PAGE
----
A day later and it’s still hard to believe. The Thunder are a game away. But that’s a scary prospect because there’s also a whole lot of pressure that comes with that. Yes, Oklahoma City has an advantage trying to close at home. At the same time though, a loss means the Thunder have to return to San Antonio and try and do this all over again.
But that’s three straight for the Thunder against the Unbeatable Team. Something’s changed. What happens now?
1. Are the Thunder the clear title favorite right now?
Royce Young, Daily Thunder: That sound you heard was me throwing up all over myself. Just the thought of it is enough to cause severe bouts of anxiety. But the fact is, they are. They have to be. They’ve topped the best team in basketball three straight times, they’re healthy and they’re playing exceptionally well. Being a “favorite” is a very fluid thing that can change with one game, but at this moment, the Thunder seem to be in control of their own destiny.
Patrick James, Daily Thunder: How can they not be? Even if the Celtics pull their own Thunder and win Game 5 tonight in Miami, would anyone install them as the favorite in the Finals without home court? I don’t think Miami’s recent struggles late and an ailing Chris Bosh would convince odds-makers to do that for the Heat, either. Quite simply, other than a tough stretch from the fourth quarter of Game 1 through the third quarter of Game 2, the Thunder have been playing basketball as well this postseason as anyone has all year. The biggest development is OKC’s propensity to share the ball, especially early in games. It makes the Thunder look simply unbeatable.
Kevin Arnovitz, ESPN.com: Clarity is a relative and fleeting things in sports, but given that they’re the only of the remaining four teams currently leading a best-of-seven series andwhose core is both young and healthy, that’s a fair statement. The clincher is the manner in which the Thunder’s offense is moving the ball. That’s always been the rub with the Thunder, that if you dropped them into a series against a tight, pressure-oriented defensive scheme, that they couldn’t find the weak side of the floor with a pass. That’s clearly no longer the case.
Young: I’m not a big fan of the out-coaching thing. Because if your team plays poorly and the other good, all of a sudden you’re being “out-coached.” When in reality, your team’s just not playing great. But I do think Brooks has pushed buttons better than Popovich. Brooks wasn’t afraid to make a few clear adjustments in Game 3, while Pop might’ve waited too long to make any significant moves. And it’s still confusing to me why DeJuan Blair isn’t seeing 20-25 minutes a game against the Thunder. Brooks is managing his roster well enough, which is really sometimes all he needs to do. Know when to make a move, and know when to get the hell out of the way.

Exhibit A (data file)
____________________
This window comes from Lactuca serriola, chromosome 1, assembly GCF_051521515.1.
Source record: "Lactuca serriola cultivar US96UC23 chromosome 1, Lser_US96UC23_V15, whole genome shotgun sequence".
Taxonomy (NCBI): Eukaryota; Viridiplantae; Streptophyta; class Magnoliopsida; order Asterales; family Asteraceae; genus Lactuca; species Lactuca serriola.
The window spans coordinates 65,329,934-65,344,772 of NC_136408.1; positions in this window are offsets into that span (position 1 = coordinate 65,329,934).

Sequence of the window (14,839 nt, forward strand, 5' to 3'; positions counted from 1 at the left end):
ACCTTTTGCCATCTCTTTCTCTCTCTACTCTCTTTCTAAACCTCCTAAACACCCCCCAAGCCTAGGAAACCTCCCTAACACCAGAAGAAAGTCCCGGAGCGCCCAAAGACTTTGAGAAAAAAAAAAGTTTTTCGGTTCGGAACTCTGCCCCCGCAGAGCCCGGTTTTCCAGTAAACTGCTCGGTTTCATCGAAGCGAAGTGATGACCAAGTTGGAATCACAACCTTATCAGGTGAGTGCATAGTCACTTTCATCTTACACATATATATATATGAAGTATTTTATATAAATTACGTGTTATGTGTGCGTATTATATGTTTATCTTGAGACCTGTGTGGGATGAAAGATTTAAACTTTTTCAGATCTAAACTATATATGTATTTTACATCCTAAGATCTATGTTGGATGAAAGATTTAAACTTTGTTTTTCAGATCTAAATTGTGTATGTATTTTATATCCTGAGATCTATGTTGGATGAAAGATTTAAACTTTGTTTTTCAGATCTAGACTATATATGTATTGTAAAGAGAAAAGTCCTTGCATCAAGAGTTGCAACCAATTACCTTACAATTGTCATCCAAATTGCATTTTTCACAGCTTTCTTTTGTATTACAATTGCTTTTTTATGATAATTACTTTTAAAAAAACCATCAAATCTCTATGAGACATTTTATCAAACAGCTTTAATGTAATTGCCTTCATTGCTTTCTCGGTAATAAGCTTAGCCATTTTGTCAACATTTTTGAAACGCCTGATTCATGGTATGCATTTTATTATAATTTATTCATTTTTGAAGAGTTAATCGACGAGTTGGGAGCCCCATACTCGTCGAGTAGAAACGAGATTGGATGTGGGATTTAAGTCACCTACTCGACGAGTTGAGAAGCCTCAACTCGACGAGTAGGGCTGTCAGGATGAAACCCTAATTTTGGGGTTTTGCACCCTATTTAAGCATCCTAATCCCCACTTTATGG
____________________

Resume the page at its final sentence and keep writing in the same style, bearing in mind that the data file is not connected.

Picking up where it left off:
James: Brooks has the superior talent, but where things stand now, you can’t deny he’s done a better coaching job. The evidence is that his adjustments have worked, and San Antonio’s adjustments have not. If you recover from going down 2-0 in a series to lead it, you’ve made the right moves. For example, Brooks had to put on his thinking cap less than a minute into Game 5 when he already had to adjust to foul trouble, and he didn’t flinch. The Thunder ended that quarter in the lead. He’s kept his bench players ready and motivated, his star players are sharing the ball, and his team is winning. Brooks is coming into his own right along with the team.
Arnovitz: I’m always skittish about tallying up the coaching battle in-series because so much of a coach’s performance is the aggregate product of preparation over a number of years. Brooks has never been regarded as a tactical genius, but his growth over the past week has been as profound as any player’s on his roster. The Thunder have the superior talent, but Brooks has deployed it in a sophisticated way.
3. Does it end Wednesday?
Young: It has to. Wait, I shouldn’t say that. It needs to. Desperately. The prospect of losing Game 6 means the Thunder have to find a way to repeat Game 5. Which wouldn’t be easy. Plus, the mental murder losing Game 6 on your home floor could be devastating. It would be hard to bounce back from that. The Thunder will play for blood Wednesday and when they’re focused and energized, most times, teams can’t hang with them.
James: Yes. Can anyone see this roll ending in front of what is sure to be the most rabid crowd in Oklahoma City’s history of rabid NBA crowds? The NBA Finals are coming to Oklahoma next week. Think about that.
Arnovitz: Most likely. The Thunder are still posting some eye-popping and probably unsustainable shooting numbers from 16 feet and beyond, but I’m also convinced they can do enough defensively and have learned how to move the ball against the slower Spurs to get a close-out win.